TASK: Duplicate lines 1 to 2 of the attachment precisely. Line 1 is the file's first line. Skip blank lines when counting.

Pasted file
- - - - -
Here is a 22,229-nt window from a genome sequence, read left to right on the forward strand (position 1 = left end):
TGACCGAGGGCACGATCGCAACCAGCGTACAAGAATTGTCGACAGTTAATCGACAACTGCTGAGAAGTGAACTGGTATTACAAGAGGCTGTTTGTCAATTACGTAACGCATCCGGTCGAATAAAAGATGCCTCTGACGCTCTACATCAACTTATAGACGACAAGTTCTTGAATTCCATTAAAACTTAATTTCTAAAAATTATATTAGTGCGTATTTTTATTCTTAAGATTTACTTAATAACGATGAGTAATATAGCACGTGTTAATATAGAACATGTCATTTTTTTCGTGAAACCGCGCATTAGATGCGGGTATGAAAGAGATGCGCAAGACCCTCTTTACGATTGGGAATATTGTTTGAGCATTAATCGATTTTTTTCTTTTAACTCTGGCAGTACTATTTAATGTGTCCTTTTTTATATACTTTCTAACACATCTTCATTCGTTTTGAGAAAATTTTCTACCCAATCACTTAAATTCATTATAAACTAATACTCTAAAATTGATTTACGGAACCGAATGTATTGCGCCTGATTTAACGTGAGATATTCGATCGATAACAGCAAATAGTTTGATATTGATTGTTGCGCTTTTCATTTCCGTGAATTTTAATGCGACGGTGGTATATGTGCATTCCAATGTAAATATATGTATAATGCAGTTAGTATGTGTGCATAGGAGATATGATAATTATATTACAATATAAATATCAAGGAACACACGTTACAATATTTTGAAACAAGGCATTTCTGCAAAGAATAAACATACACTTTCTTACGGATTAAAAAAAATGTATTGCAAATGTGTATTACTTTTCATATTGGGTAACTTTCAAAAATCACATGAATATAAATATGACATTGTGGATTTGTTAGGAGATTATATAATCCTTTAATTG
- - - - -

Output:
Here is a 22,229-nt window from a genome sequence, read left to right on the forward strand (position 1 = left end):
TGACCGAGGGCACGATCGCAACCAGCGTACAAGAATTGTCGACAGTTAATCGACAACTGCTGAGAAGTGAACTGGTATTACAAGAGGCTGTTTGTCAATTACGTAACGCATCCGGTCGAATAAAAGATGCCTCTGACGCTCTACATCAACTTATAGACGACAAGTTCTTGAATTCCATTAAAACTTAATTTCTAAAAATTATATTAGTGCGTATTTTTATTCTTAAGATTTACTTAATAACGATGAGTAATATAGCACGTGTTAATATAGAACATGTCATTTTTTTCGTGAAACCGCGCATTAGATGCGGGTATGAAAGAGATGCGCAAGACCCTCTTTACGATTGGGAATATTGTTTGAGCATTAATCGATTTTTTTCTTTTAACTCTGGCAGTACTATTTAATGTGTCCTTTTTTATATACTTTCTAACACATCTTCATTCGTTTTGAGAAAATTTTCTACCCAATCACTTAAATTCATTATAAACTAATACTCTAAAATTGATTTACGGAACCGAATGTATTGCGCCTGATTTAACGTGAGATATTCGATCGATAACAGCAAATAGTTTGATATTGATTGTTGCGCTTTTCATTTCCGTGAATTTTAATGCGACGGTGGTATATGTGCATTCCAATGTAAATATATGTATAATGCAGTTAGTATGTGTGCATAGGAGATATGATAATTATATTACAATATAAATATCAAGGAACACACGTTACAATATTTTGAAACAAGGCATTTCTGCAAAGAATAAACATACACTTTCTTACGGATTAAAAAAAATGTATTGCAAATGTGTATTACTTTTCATATTGGGTAACTTTCAAAAATCACATGAATATAAATATGACATTGTGGATTTGTTAGGAGATTATATAATCCTTTAATTG